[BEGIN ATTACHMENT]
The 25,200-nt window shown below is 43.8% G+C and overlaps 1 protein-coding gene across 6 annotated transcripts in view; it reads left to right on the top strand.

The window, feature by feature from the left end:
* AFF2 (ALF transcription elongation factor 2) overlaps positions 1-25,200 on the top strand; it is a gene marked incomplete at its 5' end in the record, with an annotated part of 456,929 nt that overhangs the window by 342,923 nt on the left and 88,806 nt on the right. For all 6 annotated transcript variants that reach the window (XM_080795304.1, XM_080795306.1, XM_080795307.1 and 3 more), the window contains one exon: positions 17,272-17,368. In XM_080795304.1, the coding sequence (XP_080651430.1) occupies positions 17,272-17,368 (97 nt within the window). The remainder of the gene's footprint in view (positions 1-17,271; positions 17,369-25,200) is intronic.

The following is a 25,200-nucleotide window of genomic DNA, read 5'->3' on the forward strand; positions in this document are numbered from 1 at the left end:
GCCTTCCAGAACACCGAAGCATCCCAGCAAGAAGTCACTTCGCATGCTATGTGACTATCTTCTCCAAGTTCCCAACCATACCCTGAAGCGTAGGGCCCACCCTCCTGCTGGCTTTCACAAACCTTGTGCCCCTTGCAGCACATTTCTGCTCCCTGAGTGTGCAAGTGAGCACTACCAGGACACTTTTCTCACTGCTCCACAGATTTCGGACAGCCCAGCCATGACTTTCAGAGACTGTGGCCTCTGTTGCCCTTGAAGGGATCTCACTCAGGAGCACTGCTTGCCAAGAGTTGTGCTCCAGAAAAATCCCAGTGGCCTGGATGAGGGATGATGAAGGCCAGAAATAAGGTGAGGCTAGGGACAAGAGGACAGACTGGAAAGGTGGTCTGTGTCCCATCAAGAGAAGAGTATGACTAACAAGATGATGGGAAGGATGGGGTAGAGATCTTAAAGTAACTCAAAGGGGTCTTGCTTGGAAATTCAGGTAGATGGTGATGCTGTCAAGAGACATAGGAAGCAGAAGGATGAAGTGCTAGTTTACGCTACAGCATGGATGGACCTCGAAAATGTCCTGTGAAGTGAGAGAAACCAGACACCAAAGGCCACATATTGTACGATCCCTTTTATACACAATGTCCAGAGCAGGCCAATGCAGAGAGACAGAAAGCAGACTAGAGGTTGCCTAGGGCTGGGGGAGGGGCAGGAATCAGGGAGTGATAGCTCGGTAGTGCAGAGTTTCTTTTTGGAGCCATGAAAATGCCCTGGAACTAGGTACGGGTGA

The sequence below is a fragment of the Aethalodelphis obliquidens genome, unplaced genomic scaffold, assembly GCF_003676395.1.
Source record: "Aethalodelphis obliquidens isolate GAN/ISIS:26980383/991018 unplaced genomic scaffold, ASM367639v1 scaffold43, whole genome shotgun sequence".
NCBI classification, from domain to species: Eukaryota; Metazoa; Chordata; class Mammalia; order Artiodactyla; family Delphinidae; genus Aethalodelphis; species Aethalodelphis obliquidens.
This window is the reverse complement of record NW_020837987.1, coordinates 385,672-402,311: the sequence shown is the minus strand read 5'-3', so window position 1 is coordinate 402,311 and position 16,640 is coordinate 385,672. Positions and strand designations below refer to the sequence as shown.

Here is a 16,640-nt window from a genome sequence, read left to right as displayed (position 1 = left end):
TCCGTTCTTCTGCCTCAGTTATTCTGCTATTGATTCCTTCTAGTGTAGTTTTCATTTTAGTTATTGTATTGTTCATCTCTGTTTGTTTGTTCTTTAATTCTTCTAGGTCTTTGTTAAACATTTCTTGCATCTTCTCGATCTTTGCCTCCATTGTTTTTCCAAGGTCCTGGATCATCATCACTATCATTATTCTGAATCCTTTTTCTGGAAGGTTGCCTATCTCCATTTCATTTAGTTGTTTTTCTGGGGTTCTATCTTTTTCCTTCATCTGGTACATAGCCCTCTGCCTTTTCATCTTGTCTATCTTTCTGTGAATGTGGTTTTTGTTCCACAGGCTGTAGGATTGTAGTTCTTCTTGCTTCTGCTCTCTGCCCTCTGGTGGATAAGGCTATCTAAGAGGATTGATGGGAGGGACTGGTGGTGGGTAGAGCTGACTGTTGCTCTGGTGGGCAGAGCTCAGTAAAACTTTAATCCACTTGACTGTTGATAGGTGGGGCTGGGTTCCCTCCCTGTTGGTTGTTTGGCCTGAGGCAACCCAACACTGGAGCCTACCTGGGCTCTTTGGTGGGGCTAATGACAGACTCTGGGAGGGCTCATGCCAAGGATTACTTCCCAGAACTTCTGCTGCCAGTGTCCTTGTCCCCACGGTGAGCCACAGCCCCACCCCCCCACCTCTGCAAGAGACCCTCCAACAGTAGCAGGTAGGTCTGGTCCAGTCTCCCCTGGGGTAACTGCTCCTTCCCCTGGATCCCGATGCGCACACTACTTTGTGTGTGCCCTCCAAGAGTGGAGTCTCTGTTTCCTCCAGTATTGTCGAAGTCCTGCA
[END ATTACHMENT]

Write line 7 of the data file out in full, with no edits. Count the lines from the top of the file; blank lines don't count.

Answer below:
Source record: "Aethalodelphis obliquidens isolate GAN/ISIS:26980383/991018 unplaced genomic scaffold, ASM367639v1 scaffold43, whole genome shotgun sequence".